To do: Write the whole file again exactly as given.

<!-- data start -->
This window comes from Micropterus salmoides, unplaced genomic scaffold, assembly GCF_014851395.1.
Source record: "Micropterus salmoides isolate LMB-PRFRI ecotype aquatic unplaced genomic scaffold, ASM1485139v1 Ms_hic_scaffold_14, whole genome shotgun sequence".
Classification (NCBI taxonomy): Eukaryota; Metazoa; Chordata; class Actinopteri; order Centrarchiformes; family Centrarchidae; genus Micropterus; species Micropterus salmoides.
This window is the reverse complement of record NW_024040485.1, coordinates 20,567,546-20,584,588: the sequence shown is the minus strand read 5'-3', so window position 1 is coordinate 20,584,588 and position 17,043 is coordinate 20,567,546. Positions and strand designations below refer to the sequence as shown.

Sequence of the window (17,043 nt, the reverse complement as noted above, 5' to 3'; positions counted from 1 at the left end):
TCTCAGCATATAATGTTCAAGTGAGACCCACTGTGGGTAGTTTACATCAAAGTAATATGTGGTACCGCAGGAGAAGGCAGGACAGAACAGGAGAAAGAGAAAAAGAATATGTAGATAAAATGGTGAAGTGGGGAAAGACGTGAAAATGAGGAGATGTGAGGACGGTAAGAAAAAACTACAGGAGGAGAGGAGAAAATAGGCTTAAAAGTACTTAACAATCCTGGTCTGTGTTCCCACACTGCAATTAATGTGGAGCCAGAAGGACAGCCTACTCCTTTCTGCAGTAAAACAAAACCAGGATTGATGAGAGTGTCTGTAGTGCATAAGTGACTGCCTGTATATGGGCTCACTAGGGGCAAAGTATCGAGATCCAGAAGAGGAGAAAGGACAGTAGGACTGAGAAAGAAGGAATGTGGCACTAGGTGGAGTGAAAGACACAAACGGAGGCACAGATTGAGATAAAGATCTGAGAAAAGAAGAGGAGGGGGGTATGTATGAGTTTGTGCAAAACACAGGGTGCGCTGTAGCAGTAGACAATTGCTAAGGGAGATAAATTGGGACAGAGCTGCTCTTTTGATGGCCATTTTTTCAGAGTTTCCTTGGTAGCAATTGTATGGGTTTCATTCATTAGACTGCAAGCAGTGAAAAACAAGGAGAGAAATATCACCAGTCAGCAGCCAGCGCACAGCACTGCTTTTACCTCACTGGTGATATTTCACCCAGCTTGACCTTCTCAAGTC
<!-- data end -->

This window comes from Micropterus salmoides, unplaced genomic scaffold, assembly GCF_014851395.1.
Source record: "Micropterus salmoides isolate LMB-PRFRI ecotype aquatic unplaced genomic scaffold, ASM1485139v1 Ms_hic_scaffold_14, whole genome shotgun sequence".
Classification (NCBI taxonomy): Eukaryota; Metazoa; Chordata; class Actinopteri; order Centrarchiformes; family Centrarchidae; genus Micropterus; species Micropterus salmoides.
This window is the reverse complement of record NW_024040485.1, coordinates 20,567,546-20,584,588: the sequence shown is the minus strand read 5'-3', so window position 1 is coordinate 20,584,588 and position 17,043 is coordinate 20,567,546. Positions and strand designations below refer to the sequence as shown.

Sequence of the window (17,043 nt, the reverse complement as noted above, 5' to 3'; positions counted from 1 at the left end):
TCTCAGCATATAATGTTCAAGTGAGACCCACTGTGGGTAGTTTACATCAAAGTAATATGTGGTACCGCAGGAGAAGGCAGGACAGAACAGGAGAAAGAGAAAAAGAATATGTAGATAAAATGGTGAAGTGGGGAAAGACGTGAAAATGAGGAGATGTGAGGACGGTAAGAAAAAACTACAGGAGGAGAGGAGAAAATAGGCTTAAAAGTACTTAACAATCCTGGTCTGTGTTCCCACACTGCAATTAATGTGGAGCCAGAAGGACAGCCTACTCCTTTCTGCAGTAAAACAAAACCAGGATTGATGAGAGTGTCTGTAGTGCATAAGTGACTGCCTGTATATGGGCTCACTAGGGGCAAAGTATCGAGATCCAGAAGAGGAGAAAGGACAGTAGGACTGAGAAAGAAGGAATGTGGCACTAGGTGGAGTGAAAGACACAAACGGAGGCACAGATTGAGATAAAGATCTGAGAAAAGAAGAGGAGGGGGGTATGTATGAGTTTGTGCAAAACACAGGGTGCGCTGTAGCAGTAGACAATTGCTAAGGGAGATAAATTGGGACAGAGCTGCTCTTTTGATGGCCATTTTTTCAGAGTTTCCTTGGTAGCAATTGTATGGGTTTCATTCATTAGACTGCAAGCAGTGAAAAACAAGGAGAGAAATATCACCAGTCAGCAGCCAGCGCACAGCACTGCTTTTACCTCACTGGTGATATTTCACCCAGCTTGACCTTCTCAAGTC